The Schwalbe One Tubeless is the most requested tire to be reviewed by readers of Bicycle Rolling Resistance. A lot of people are wondering if the differences in rolling resistance of tubeless road bike tires are as big as with mountain bike tires. Schwalbe claims the tubeless One has a rolling resistance of 18.5 watts vs 22 watts for the clincher version. In our review of the clincher One, it came in at 12.3 watts. If we trust Schwalbe, the Tubeless One should come in at 10.3 watts in our test.
Lower rolling resistance isn't the only benefit tubeless road bike tires provide. You can run lower air pressure because of the inability to get pinch flats. When adding sealant to the tire, overall puncture resistance will increase greatly as well. Chances of getting a blow out because of heating up the rim when braking a lot going downhill also decreases with tubeless tires.
Unlike tubeless tires for mountain bikes, road bike tubeless tires do not require tubeless sealant to hold air. If you want to convert to tubeless, you should invest in tubeless ready wheels for safety, you don't want a front tire blowout at high speeds. For this test, I've used the standard wheel I use for all tests. To seal the rim, I used a tubeless rim strip with a weight of 65 grams. This should not influence the test results because the test is performed at a static speed. As recommended by Schwalbe, I used lubricant to lubricate the bead for easy mounting and to make sure the bead ends up in the right place. I did not use sealant for this test.
|Supplied By||Bought in store|
|New or Used||New|
|Specified Weight||340 grams|
Size and Weight Measurements
|Size and Weight Measurements (Bike Wheel: 622x17C, Pressure: 100 psi / 6.9 bar)|
|Specified Weight||340 grams|
|Measured Weight||344 grams|
|Measured Width||26 mm|
|Measured Height||24 mm|
|Total Tire Thickness Center||2.9 mm|
|Total Tire Thickness Sidewall||1.2 mm|
Claimed weight of the 25 mm One Tubeless is 340 grams, my sample came in at 344 grams. The One clincher came in at 243 grams, adding up the 100 grams butyl inner tube makes the total wheel weight equal for both tires. The One Tubeless is a little bit smaller with a width of 26 mm and a height of 24 mm on a 17C rim.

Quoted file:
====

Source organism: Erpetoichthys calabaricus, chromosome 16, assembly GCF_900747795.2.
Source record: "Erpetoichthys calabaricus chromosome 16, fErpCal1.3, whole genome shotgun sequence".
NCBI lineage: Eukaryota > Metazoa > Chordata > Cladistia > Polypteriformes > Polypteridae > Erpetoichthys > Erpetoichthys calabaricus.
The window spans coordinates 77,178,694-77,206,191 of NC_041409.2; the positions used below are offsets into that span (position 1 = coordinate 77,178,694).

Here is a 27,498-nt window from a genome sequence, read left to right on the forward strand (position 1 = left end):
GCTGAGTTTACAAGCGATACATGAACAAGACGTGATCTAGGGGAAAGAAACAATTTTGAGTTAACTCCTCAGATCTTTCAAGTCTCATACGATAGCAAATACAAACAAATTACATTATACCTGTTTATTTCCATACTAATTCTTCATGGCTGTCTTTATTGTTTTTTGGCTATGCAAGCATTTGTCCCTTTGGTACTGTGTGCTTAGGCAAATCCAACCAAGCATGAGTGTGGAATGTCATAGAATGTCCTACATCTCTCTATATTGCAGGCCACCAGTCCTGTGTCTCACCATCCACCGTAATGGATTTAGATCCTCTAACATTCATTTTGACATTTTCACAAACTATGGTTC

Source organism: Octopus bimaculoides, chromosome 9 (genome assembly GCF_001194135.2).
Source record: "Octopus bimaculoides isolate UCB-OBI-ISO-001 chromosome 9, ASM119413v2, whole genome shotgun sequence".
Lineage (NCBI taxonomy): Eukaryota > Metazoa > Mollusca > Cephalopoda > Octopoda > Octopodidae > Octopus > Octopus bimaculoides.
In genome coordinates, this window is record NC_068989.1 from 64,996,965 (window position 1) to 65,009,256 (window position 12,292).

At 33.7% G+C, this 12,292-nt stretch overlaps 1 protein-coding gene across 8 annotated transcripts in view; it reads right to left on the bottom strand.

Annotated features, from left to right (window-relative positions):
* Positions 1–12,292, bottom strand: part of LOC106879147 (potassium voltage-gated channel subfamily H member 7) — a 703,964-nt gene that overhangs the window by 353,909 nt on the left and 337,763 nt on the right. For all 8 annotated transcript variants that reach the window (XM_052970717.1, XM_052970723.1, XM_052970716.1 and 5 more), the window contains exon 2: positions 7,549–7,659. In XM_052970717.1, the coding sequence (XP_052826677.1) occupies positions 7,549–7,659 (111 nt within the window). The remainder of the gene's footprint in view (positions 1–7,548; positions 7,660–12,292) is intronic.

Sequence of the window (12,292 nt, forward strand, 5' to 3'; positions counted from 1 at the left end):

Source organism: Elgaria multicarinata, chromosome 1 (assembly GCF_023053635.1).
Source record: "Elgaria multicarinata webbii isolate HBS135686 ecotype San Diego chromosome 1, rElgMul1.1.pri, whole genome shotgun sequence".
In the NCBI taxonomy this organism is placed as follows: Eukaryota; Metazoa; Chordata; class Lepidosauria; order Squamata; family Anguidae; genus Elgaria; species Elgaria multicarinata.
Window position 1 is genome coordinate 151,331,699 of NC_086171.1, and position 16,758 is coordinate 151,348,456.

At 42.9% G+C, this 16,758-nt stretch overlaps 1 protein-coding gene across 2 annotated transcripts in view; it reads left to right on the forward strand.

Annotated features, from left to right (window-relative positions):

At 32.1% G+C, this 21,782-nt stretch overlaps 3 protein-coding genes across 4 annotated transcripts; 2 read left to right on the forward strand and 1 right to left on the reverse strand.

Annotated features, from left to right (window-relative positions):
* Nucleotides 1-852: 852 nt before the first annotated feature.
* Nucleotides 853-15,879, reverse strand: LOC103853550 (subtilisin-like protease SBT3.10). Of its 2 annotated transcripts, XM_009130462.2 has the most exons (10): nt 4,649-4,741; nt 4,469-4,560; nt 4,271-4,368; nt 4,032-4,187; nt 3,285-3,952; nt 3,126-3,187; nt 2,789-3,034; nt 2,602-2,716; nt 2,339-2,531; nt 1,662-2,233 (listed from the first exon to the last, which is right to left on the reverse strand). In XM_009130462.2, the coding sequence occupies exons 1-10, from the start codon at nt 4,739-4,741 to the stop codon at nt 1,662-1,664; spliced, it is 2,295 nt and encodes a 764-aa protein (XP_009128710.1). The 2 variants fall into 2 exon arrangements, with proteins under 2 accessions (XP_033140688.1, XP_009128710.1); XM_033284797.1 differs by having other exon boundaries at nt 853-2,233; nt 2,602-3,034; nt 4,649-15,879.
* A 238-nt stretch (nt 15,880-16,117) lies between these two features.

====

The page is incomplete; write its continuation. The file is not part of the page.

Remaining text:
Rolling Resistance Test Results
|Rolling Resistance Test Results (Speed: 29 kmh / 18 mph / 8 m/s, Load: 42.5 kg / 417 N)|
|Inner Tube||None (0 ml sealant)|
|Rolling Resistance 140 psi / 9.7 Bar||
CRR: Not Tested
|Rolling Resistance 120 psi / 8.3 Bar||
|Rolling Resistance 100 PSI / 6.9 Bar||
|Rolling Resistance 80 PSI / 5.5 Bar||
|Rolling Resistance 60 PSI / 4.1 Bar||
|Use the formula: RR (watts) = CRR * speed (m/s) * load (N) to calculate rolling resistance at a given speed and load|
Maximum air pressure, as indicated on the sidewall is 110 psi. I overinflated the tire to 120 psi / 8.3 bar to be able to test the tire at standard test pressures.
At an air pressure of 120 psi, rolling resistance came in at 11.8 watts, which is the best result yet when excluding the tires tested with a latex tube. At an air pressure of 100psi, performance is still very strong with a rolling resistance of 12.5 watts. Strange enough, when lowering air pressure even more, it can't keep up this strong performance. It ends up losing to the Continental Grand Prix 4000S II at 80 and 60 psi by 0.1 and 0.8 watts respectively.
Puncture Resistance Test Results
|Puncture Resistance Test Results (higher is better)|
|Puncture Resistance Tread||12|
|Puncture Resistance Sidewall||8|
Puncture resistance is 12, which is the same as the Schwalbe One V-Guard (normal clincher). This seems to indicate that tread thickness and puncture resistance materials in both the Tubeless and V-Guard versions of the One are exactly the same.
Rolling resistance is good but not as good as claimed by Schwalbe. I sort of expected this because of the weight of 344 grams. What essentially happened is that they moved the butyl layer onto the tire itself instead of using the old style inner tube. Still, results are good especially at higher pressures. While rolling resistance isn't really lower with the tubeless tire, you do get all of the other advantages: like better puncture protection (with sealant), better pinch flat protection and less chance of a blow out when heating up the rim.
I'm sure a revolution is coming in road bike tire tech. At this point in time, rolling resistance isn't really lower but in a couple of years, I'm sure the manufacturers will be able to make improvements. Also don't forget all the other important benefits of tubeless tires. If you're investing in new wheels today, definitely check if they are tubeless ready.
TEST VERDICT: Recommended
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